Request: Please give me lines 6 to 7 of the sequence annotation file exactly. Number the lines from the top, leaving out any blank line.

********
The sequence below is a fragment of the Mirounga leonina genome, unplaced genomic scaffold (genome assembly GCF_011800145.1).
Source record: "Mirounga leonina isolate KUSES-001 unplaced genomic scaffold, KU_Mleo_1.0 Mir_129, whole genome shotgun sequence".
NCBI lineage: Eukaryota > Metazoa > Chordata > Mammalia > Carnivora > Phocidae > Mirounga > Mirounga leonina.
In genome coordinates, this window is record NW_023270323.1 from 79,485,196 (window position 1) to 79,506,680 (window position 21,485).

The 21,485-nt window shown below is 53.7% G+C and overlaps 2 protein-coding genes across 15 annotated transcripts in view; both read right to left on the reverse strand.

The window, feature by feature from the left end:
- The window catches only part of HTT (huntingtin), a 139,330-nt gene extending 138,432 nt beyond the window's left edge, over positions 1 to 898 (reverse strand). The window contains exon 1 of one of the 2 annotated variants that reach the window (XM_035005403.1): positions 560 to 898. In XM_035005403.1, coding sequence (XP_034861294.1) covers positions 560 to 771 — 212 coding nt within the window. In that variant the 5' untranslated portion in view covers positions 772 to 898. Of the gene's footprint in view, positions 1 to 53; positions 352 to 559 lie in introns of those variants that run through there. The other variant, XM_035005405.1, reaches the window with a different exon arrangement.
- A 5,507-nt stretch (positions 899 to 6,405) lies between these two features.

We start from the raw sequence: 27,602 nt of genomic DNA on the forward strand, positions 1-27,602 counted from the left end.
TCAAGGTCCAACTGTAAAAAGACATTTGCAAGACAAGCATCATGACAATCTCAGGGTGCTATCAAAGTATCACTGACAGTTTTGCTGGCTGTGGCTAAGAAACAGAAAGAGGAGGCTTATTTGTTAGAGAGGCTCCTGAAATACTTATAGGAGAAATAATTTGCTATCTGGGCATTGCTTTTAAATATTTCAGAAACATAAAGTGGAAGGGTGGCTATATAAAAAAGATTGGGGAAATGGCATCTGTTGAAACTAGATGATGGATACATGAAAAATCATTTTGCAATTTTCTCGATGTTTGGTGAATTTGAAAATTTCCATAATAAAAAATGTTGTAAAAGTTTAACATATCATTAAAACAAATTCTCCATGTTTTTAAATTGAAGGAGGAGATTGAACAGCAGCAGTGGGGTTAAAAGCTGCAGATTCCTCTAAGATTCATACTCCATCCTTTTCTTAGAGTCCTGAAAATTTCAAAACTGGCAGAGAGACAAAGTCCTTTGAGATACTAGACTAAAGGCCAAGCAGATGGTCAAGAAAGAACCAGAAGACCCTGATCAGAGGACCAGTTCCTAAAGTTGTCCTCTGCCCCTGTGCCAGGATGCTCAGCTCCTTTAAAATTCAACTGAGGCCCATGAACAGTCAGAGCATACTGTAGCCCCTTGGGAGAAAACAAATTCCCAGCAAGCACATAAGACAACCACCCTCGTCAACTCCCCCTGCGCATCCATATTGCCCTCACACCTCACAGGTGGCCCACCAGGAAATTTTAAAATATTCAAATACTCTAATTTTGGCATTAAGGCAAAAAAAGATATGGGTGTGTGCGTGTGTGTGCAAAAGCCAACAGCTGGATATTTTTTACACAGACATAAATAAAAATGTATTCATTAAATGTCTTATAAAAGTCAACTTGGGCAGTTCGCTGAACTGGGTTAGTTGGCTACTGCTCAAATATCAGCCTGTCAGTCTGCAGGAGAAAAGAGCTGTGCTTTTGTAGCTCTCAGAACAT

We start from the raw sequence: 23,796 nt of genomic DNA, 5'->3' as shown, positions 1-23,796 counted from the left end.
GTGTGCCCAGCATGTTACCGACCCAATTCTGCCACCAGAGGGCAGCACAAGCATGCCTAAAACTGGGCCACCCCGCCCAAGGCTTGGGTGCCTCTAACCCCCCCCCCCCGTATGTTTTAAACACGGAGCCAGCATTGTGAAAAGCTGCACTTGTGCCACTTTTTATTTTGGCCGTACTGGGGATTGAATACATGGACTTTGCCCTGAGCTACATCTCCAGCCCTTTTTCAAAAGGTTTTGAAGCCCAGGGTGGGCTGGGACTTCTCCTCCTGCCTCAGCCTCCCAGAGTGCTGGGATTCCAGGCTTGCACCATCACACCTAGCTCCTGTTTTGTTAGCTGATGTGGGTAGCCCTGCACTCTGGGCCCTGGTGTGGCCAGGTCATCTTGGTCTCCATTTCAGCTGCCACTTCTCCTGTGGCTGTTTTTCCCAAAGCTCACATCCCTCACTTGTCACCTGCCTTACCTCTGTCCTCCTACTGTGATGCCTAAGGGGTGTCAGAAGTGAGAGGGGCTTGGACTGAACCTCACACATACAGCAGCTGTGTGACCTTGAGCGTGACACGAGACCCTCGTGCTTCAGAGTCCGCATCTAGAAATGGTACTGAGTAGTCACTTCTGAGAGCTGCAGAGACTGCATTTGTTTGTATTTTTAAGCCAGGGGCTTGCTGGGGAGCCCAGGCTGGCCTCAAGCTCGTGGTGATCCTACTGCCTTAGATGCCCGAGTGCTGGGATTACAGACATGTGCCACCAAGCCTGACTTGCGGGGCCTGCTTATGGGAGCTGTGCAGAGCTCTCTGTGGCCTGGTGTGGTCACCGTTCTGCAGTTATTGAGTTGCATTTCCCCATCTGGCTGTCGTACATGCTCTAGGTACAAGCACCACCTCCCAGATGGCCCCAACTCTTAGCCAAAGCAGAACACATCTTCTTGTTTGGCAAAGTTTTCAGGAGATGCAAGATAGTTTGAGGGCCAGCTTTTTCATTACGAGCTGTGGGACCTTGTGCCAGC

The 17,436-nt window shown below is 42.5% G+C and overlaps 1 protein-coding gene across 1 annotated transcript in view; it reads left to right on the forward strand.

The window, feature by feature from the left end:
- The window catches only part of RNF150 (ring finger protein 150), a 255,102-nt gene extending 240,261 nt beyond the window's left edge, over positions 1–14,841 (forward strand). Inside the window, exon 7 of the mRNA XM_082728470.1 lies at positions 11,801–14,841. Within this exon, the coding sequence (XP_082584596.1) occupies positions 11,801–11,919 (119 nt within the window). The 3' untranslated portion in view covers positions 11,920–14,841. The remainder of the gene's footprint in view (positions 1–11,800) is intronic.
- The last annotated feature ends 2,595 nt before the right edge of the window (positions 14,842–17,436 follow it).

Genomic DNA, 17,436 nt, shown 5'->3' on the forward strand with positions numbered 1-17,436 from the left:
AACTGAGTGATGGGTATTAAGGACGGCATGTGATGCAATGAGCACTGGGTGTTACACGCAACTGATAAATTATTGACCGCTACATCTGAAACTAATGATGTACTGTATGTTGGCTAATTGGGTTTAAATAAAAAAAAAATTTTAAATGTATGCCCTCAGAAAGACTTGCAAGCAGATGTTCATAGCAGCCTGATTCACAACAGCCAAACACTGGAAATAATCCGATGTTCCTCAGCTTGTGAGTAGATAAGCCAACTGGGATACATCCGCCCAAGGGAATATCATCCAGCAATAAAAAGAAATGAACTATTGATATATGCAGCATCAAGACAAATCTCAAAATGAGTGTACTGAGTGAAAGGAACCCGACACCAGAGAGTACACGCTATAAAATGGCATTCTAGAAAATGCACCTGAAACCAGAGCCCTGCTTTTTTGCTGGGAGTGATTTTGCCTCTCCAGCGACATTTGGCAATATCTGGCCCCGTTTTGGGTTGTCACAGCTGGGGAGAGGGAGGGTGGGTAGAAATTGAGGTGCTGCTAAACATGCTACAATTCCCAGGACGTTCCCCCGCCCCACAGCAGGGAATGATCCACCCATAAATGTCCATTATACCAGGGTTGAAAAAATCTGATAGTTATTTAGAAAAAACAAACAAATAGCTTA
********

The window, feature by feature from the left end:
- The window catches only part of HTT (huntingtin), a 139,330-nt gene extending 138,432 nt beyond the window's left edge, over positions 1 to 898 (reverse strand). The window contains exon 1 of one of the 2 annotated variants that reach the window (XM_035005403.1): positions 560 to 898. In XM_035005403.1, coding sequence (XP_034861294.1) covers positions 560 to 771 — 212 coding nt within the window. In that variant the 5' untranslated portion in view covers positions 772 to 898. Of the gene's footprint in view, positions 1 to 53; positions 352 to 559 lie in introns of those variants that run through there. The other variant, XM_035005405.1, reaches the window with a different exon arrangement.